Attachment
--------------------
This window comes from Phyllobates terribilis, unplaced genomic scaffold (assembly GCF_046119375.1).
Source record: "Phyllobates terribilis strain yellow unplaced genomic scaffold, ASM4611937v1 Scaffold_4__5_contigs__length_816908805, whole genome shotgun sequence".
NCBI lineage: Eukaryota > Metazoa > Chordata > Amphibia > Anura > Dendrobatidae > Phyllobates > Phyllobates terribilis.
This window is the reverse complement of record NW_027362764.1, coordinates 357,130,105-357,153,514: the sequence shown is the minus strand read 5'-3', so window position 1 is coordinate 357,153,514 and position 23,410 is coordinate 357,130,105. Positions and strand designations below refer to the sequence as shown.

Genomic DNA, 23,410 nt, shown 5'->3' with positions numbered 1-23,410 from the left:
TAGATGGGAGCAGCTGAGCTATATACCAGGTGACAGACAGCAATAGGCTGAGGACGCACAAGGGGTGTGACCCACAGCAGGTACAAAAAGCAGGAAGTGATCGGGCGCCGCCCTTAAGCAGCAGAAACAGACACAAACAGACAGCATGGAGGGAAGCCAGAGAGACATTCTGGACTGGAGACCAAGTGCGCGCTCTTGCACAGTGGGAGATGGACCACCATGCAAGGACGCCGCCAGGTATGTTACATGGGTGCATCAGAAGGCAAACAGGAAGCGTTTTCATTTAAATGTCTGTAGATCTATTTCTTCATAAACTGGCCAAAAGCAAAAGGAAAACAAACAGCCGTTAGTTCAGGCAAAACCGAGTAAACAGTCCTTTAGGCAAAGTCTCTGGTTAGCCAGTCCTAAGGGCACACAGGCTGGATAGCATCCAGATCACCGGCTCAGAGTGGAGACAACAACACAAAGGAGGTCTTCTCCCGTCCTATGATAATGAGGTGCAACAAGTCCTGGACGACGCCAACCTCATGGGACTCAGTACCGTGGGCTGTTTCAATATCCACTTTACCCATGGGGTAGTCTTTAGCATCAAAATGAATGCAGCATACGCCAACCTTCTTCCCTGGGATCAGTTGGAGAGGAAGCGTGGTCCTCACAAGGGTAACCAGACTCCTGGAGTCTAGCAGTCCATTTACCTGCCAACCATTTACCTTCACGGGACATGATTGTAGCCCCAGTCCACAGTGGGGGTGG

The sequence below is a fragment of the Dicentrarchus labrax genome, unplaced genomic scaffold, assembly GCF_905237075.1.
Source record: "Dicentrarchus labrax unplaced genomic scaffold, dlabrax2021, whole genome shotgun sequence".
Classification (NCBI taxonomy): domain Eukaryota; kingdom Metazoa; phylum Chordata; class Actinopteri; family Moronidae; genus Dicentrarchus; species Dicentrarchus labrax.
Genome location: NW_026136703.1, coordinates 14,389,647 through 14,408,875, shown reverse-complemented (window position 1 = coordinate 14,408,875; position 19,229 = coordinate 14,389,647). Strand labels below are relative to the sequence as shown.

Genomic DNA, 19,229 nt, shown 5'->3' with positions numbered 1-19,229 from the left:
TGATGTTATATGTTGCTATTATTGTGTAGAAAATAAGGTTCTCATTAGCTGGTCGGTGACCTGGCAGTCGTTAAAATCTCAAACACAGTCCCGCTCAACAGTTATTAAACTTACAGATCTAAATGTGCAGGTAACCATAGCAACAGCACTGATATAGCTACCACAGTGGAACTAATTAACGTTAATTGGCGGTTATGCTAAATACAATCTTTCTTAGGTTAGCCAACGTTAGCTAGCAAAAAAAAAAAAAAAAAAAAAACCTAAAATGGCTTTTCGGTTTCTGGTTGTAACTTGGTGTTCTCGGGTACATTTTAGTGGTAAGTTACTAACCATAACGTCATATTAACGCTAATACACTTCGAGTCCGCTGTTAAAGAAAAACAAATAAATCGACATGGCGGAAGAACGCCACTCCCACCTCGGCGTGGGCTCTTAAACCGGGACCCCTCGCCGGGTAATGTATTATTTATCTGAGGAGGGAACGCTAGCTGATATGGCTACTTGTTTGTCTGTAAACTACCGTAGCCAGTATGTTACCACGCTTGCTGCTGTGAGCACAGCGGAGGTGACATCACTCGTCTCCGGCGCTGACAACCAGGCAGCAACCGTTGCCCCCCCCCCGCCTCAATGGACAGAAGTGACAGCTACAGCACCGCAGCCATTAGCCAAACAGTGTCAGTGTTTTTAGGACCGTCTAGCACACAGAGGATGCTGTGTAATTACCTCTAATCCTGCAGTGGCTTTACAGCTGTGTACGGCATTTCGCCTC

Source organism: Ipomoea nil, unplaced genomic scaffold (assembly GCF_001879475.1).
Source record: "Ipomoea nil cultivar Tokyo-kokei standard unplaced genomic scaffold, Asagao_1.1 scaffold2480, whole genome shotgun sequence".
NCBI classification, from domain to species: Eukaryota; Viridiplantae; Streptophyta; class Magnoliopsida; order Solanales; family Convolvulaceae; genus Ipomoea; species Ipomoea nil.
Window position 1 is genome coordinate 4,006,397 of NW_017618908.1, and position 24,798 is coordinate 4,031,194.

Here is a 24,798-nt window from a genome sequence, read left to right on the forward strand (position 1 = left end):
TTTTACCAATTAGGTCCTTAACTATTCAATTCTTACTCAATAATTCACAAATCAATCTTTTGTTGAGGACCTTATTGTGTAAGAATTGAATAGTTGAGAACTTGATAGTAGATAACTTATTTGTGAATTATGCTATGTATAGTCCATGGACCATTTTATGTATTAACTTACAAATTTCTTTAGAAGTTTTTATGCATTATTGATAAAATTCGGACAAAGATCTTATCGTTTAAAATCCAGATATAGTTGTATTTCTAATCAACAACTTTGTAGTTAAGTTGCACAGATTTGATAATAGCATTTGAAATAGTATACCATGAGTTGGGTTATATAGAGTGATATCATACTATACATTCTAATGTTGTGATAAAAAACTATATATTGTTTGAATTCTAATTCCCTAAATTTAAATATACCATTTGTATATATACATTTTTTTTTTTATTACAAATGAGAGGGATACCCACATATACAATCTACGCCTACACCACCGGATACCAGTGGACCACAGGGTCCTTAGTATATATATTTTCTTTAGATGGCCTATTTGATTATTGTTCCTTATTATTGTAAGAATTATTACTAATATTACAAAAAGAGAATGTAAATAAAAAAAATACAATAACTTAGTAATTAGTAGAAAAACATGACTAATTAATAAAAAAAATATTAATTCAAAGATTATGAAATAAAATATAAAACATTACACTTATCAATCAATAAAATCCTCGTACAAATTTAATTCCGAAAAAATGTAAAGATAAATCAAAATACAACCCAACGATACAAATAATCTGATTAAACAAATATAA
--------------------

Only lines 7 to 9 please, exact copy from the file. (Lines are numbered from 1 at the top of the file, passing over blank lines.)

The sequence below is a fragment of the Dicentrarchus labrax genome, unplaced genomic scaffold, assembly GCF_905237075.1.
Source record: "Dicentrarchus labrax unplaced genomic scaffold, dlabrax2021, whole genome shotgun sequence".
Classification (NCBI taxonomy): domain Eukaryota; kingdom Metazoa; phylum Chordata; class Actinopteri; family Moronidae; genus Dicentrarchus; species Dicentrarchus labrax.